Coinciding with the United Nations' "World Day against Trafficking in Persons," Southwest Airlines announced it will provide human trafficking awareness training to all 59,000 of its employees. The UN Office on Drugs and Crime has amassed information on the more than 200,000 victims of trafficking worldwide since 2003, and the UN designated July 30 as a day needed to "raise awareness of the situation of victims of human trafficking and for the promotion and protection of their rights" in 2013.
Southwest partnered with Polaris, a nonprofit that works to prevent human trafficking globally, to develop and provide a curriculum to team members. HR Dive asked Elizabeth Bryant, vice president of Southwest Airlines University, about the new program and the challenge of communicating such important information to the company's extensive workforce.
"As this is an issue prevalent in our industry, we've been discussing for some time the best way to approach it for our Customers and Employees," she wrote to HR Dive in an email, adding that finding the right partnership to undertake the task was easy for Southwest. "We've had an ongoing partnership with Polaris since 2016. As a leader in the global fight to eradicate modern slavery, we knew they were the perfect partner to help to create and offer this new awareness curriculum for Employees."
Polaris works with organizations to provide education about human trafficking, resources to help identify cases of the crime and to take action when necessary, she said. "They provided all of the information our training department needed to design a curriculum tailored to our Southwest Airlines Employees. Once we received the information from Polaris, the creation of the program took just over a month."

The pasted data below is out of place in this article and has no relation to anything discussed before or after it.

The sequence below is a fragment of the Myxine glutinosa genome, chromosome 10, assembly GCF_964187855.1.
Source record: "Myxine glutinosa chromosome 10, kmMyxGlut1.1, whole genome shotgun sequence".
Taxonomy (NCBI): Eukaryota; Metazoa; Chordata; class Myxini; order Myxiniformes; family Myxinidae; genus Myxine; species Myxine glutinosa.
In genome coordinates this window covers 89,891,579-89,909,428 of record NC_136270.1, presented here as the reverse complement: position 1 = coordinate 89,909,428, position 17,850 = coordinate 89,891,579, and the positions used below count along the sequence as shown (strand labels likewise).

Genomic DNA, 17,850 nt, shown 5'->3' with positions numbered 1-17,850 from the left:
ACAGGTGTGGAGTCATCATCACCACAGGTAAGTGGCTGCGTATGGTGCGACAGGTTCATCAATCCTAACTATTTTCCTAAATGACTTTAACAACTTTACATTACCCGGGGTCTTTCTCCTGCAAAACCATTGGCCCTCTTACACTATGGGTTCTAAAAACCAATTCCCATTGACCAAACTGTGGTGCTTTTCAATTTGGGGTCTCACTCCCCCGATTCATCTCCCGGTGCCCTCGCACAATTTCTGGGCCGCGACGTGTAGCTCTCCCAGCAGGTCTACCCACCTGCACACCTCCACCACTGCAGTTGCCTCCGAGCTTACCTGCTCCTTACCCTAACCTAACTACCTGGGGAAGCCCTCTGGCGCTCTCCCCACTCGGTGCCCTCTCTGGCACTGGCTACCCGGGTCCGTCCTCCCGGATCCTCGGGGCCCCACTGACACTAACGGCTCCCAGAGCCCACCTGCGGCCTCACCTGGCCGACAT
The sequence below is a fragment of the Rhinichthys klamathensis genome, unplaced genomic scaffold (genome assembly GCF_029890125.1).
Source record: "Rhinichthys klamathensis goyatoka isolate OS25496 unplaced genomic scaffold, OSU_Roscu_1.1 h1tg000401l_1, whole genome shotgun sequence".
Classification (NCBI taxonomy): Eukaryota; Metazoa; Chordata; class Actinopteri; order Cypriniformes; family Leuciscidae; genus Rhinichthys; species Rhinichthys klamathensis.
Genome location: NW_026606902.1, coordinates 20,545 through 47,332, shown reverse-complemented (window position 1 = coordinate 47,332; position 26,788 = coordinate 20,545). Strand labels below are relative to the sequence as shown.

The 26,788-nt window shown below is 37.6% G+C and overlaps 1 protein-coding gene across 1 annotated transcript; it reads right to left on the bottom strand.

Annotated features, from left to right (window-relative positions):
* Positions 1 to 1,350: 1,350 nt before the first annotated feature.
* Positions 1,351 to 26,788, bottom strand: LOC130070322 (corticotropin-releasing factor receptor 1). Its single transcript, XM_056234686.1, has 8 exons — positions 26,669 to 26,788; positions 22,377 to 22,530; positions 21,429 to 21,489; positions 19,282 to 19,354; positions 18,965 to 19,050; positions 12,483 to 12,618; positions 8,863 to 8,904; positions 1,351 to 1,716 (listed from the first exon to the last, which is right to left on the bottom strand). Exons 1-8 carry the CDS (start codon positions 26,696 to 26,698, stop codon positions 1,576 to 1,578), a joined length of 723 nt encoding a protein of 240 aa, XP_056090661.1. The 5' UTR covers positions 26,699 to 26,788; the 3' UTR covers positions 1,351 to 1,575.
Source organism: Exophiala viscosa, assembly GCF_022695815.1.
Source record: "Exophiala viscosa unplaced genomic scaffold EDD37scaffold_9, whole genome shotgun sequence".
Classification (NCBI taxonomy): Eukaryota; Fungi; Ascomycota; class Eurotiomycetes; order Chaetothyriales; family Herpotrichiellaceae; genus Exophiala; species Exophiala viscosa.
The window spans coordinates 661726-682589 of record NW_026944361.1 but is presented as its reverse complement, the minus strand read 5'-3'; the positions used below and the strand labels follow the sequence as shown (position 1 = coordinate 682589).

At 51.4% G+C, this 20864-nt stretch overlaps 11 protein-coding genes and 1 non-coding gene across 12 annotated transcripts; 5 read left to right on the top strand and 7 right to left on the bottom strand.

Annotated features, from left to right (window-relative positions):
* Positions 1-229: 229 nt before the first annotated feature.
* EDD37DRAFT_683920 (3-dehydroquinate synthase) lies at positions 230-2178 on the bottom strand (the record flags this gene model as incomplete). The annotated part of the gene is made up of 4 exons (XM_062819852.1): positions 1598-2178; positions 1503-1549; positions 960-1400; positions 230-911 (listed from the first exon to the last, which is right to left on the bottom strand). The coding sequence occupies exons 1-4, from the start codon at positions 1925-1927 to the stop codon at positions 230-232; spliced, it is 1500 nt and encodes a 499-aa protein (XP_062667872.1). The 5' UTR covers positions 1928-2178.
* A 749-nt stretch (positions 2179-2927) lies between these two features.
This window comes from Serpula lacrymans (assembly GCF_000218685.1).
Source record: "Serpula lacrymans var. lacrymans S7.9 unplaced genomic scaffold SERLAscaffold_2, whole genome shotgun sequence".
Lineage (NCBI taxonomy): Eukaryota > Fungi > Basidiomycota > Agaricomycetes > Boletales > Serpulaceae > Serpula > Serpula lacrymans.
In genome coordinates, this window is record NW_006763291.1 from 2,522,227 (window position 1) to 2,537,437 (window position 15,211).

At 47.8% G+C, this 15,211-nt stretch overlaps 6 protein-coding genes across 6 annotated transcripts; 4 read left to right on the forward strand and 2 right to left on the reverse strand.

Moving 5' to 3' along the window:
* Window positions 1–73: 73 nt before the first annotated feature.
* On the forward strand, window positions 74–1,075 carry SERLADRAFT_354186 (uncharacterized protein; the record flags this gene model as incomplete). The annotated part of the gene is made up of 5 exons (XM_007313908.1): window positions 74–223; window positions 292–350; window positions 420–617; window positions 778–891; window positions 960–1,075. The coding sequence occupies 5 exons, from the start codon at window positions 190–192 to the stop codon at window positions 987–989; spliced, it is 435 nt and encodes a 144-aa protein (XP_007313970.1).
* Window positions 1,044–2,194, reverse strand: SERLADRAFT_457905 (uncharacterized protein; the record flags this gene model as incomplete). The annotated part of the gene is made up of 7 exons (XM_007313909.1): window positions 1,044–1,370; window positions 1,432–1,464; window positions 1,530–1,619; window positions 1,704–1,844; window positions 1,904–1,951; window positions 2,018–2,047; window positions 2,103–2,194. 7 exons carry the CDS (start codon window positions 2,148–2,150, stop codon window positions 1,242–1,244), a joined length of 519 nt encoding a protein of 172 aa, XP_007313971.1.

Southwest employees complete a series of modules, and at the end of the curriculum, the goal is for them to better understand what human trafficking is, be able to identify instances of it and be prepared to take action if necessary. The modules are available online, making it easy for all of the company's 59,000 employees to access the education from anywhere in the world, a press release said.
"While we haven't placed specific parameters around the curriculum," Bryant said, "we are working with Leaders from each workgroup to encourage their Employees and Leaders to complete the online course."
The response has been positive internally, she added. "Our employees have expressed their excitement about the additional resources and we've been pleased with the completion rate," Bryant said, noting that the training will be offered to all new hires after they're onboarded.
This isn't the first time Southwest has collaborated with Polaris and other agencies in the fight against human trafficking, Bryant said. The company provides monetary and ticket donations to Polaris, United Against Human Trafficking, an organization that provides education and outreach on the subject; and Rethreaded, another nonprofit that assists survivors of human trafficking with employment opportunities. "This support helps these organizations in fulfilling their valuable missions and making a positive impact in the lives of those affected by Human Trafficking," Bryant said.
Southwest has also partnered with Rethreaded for its worldwide sustainability initiative Repurpose with Purpose, Bryant said. Providing leather to the program, Southwest reduces the amount of waste it sends to landfills while helping support economic opportunities for individuals and communities who use the materials to create products sold online.
Polaris has partnered with other carriers on similar efforts, Bryant noted: "While the curriculum our training department developed is owned by Southwest Airlines, we hope that other carriers and companies will join the global effort to eradicate modern slavery. While we never shy away from friendly competition, this is an area where collaboration, information sharing, and a united effort are vital to really move the needle on this important issue."